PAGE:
Android Takes #2 Spot In Mobile OS Market

Each January, someone proclaims that finally, this year will be the Year of the Linux Desktop. Whether or not that ever comes true is a matter for another time, but what is certain is that 2010 is shaping up to be the Year of the Linux Phone.

It's no secret that Linux trails Windows and OSX on the desktop — Microsoft's stranglehold on the market in general and Apple's stranglehold on its hardware all but guarantee that the numbers won't change dramatically anytime soon.

The same is not true for the mobile market, however. Though both of those companies have mobile versions of their operating systems, neither has anything near a corner on the market — indeed, if anyone does, it's Nokia, owner of the now-Open Source Symbian platform.

When it comes to smartphone sales — the primary home of high-level mobile operating systems — Research In Motion's BlackBerry OS holds a strong lead, while Apple's iPhone has given it the runner-up position for much of the recent past. That was until Monday.

According to NPD — a research firm that tracks a number of consumer markets, including mobile phone sales, among other things — Apple's share of the mobile market is slipping this year, dropping into third place at 21%. Taking its place, just 8% behind RIM, is the darling of mobile Open Source: Android.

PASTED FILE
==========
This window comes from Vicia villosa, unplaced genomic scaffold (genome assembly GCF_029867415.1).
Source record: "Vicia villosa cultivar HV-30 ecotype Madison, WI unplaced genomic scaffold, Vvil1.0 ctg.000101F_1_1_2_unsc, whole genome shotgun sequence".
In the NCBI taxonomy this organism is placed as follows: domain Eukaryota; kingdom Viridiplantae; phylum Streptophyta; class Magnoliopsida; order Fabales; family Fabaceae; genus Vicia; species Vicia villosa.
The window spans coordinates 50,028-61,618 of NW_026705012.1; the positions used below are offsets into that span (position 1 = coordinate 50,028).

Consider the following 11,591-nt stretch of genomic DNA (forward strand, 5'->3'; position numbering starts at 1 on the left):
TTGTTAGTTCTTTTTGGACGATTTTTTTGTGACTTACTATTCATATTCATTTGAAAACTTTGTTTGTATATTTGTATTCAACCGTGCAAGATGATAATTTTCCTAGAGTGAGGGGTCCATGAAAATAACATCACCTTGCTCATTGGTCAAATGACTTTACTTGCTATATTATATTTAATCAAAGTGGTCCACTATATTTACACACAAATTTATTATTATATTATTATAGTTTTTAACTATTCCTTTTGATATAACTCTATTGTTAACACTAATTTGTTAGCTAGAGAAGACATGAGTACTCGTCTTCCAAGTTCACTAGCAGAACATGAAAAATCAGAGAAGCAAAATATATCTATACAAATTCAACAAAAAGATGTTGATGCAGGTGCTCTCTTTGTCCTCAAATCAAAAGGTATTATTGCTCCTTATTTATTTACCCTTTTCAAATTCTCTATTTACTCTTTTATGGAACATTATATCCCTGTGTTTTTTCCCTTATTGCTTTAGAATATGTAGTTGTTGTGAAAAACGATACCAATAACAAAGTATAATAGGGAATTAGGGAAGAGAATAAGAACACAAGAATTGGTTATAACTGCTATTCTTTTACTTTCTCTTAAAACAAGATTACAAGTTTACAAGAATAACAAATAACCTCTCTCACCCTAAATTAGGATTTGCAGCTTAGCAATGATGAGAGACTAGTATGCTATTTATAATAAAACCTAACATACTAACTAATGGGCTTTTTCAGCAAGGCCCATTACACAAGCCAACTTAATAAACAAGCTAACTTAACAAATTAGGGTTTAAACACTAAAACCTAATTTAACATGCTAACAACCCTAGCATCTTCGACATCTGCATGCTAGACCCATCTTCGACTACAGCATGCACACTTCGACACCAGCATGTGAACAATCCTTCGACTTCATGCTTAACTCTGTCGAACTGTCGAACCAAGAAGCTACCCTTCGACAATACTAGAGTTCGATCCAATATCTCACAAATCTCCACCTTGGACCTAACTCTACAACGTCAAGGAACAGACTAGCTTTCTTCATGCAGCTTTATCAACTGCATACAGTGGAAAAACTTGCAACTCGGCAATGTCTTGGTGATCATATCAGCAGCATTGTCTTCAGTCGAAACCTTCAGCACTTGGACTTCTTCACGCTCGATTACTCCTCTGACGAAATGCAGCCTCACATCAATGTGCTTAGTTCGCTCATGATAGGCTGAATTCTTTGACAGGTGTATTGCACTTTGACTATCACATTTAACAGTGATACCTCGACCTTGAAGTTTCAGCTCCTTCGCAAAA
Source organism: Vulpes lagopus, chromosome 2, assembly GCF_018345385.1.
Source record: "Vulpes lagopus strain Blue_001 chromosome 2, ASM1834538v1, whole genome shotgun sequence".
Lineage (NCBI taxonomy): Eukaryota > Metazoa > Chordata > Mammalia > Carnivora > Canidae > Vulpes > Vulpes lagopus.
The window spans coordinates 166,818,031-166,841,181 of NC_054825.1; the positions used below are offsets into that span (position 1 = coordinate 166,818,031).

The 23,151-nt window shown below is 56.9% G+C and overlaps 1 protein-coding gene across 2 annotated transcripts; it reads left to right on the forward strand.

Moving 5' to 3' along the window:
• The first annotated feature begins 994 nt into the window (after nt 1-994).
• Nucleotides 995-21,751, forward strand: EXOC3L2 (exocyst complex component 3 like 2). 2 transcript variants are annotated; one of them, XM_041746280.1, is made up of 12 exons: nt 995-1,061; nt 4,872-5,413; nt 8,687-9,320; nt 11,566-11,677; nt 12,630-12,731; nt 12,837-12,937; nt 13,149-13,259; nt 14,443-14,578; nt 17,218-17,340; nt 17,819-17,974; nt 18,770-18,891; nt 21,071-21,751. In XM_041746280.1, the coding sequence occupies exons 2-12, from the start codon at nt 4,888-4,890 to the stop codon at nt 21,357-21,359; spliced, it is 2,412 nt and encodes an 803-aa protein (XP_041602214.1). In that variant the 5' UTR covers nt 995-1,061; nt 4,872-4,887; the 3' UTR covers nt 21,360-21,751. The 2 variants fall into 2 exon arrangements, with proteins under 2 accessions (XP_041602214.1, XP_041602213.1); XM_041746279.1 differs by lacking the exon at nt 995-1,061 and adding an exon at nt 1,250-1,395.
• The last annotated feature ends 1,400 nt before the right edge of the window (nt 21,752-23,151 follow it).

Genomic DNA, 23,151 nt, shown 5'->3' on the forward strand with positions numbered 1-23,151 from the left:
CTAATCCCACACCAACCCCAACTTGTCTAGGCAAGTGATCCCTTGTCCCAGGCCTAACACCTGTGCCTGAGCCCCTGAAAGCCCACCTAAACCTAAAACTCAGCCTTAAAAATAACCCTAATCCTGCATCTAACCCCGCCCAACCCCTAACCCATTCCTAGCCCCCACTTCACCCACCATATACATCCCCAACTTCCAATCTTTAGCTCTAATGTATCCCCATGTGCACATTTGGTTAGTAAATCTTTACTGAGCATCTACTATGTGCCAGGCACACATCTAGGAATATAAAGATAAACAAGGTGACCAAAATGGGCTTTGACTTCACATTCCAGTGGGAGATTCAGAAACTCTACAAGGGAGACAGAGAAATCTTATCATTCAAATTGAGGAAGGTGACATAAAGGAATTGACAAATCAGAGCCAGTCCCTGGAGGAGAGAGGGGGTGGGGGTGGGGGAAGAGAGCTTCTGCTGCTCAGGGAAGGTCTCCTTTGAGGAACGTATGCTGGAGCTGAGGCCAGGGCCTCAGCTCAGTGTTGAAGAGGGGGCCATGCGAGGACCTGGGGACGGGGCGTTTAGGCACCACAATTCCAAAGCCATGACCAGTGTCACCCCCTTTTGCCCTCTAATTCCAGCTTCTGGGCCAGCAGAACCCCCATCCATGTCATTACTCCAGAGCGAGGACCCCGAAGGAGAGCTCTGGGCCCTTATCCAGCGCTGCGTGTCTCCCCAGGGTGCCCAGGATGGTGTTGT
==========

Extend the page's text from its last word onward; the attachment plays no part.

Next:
The numbers place Android's share of the market at 28%, giving mobile Linux — which also includes Maemo/Moblin/MeeGo and several others, for which data was not provided — more than a quarter of the smartphone market. Blackberry OS, for its part, holds a 36% share.

As NPD notes, Verizon has stepped up its efforts to match AT&T, giving both Android and Blackberry an extra push. Additionally, Apple faces a disadvantage in that the iPhone and iPod Touch are the only devices utilizing its iPhone OS, and are available exclusively from AT&T, while Android is available on two dozen or so devices across all four major U.S. carriers.

That Android's wider distribution would eventually place it ahead of Apple is little surprise. That it has overtaken the iPhone so quickly, however, is quite the achievement for a system in development less than three years, in open distribution only eighteen months, and which entered the market sixteen months after the iPhone began selling.

What it may do next — besides spreading to devices from netbooks to big screen TVs — we can only imagine.

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